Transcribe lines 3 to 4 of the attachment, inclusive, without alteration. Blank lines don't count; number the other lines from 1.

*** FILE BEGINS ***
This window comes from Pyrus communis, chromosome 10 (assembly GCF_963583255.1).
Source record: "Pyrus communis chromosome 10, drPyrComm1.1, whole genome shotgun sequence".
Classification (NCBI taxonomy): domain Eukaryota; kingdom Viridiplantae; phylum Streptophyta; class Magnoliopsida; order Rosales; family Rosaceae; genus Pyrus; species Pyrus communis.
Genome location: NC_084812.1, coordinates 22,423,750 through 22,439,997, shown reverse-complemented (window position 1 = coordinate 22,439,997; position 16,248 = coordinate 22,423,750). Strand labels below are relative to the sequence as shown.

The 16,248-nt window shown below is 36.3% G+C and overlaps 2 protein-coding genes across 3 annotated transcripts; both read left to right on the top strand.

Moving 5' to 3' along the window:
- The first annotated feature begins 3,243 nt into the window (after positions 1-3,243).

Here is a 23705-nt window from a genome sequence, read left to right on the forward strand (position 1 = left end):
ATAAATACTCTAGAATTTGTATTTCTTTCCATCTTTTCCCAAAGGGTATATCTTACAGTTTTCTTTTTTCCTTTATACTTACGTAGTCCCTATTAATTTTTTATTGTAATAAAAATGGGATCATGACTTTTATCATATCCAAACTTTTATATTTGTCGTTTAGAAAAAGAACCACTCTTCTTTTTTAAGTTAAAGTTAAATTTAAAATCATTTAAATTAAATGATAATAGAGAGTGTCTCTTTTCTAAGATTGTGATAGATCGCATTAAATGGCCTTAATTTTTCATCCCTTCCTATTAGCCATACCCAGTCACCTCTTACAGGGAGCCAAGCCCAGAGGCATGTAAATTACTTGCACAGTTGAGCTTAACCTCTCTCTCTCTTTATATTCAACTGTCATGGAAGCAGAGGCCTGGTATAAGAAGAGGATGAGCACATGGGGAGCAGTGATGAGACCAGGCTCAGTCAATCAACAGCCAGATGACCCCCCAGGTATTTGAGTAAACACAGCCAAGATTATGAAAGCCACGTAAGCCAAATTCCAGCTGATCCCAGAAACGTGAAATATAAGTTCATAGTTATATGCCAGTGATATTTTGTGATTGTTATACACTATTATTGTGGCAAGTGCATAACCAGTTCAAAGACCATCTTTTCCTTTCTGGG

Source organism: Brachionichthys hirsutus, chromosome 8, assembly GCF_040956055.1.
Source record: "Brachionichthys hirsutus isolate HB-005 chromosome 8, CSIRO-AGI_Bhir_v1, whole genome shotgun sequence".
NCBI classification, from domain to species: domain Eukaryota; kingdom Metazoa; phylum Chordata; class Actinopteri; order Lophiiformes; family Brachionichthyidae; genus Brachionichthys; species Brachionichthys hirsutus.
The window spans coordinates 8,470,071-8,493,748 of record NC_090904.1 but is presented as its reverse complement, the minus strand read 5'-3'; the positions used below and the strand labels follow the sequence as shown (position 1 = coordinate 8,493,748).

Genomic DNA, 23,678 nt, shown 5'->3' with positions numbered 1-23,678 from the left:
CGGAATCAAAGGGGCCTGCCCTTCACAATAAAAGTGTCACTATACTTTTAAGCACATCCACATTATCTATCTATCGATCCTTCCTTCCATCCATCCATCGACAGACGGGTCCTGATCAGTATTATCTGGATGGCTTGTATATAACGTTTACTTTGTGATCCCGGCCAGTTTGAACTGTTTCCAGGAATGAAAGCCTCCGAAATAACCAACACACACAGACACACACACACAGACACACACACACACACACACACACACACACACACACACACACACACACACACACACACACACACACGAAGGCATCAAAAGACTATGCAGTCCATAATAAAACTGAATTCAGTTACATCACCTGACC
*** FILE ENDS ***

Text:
Classification (NCBI taxonomy): domain Eukaryota; kingdom Viridiplantae; phylum Streptophyta; class Magnoliopsida; order Rosales; family Rosaceae; genus Pyrus; species Pyrus communis.
Genome location: NC_084812.1, coordinates 22,423,750 through 22,439,997, shown reverse-complemented (window position 1 = coordinate 22,439,997; position 16,248 = coordinate 22,423,750). Strand labels below are relative to the sequence as shown.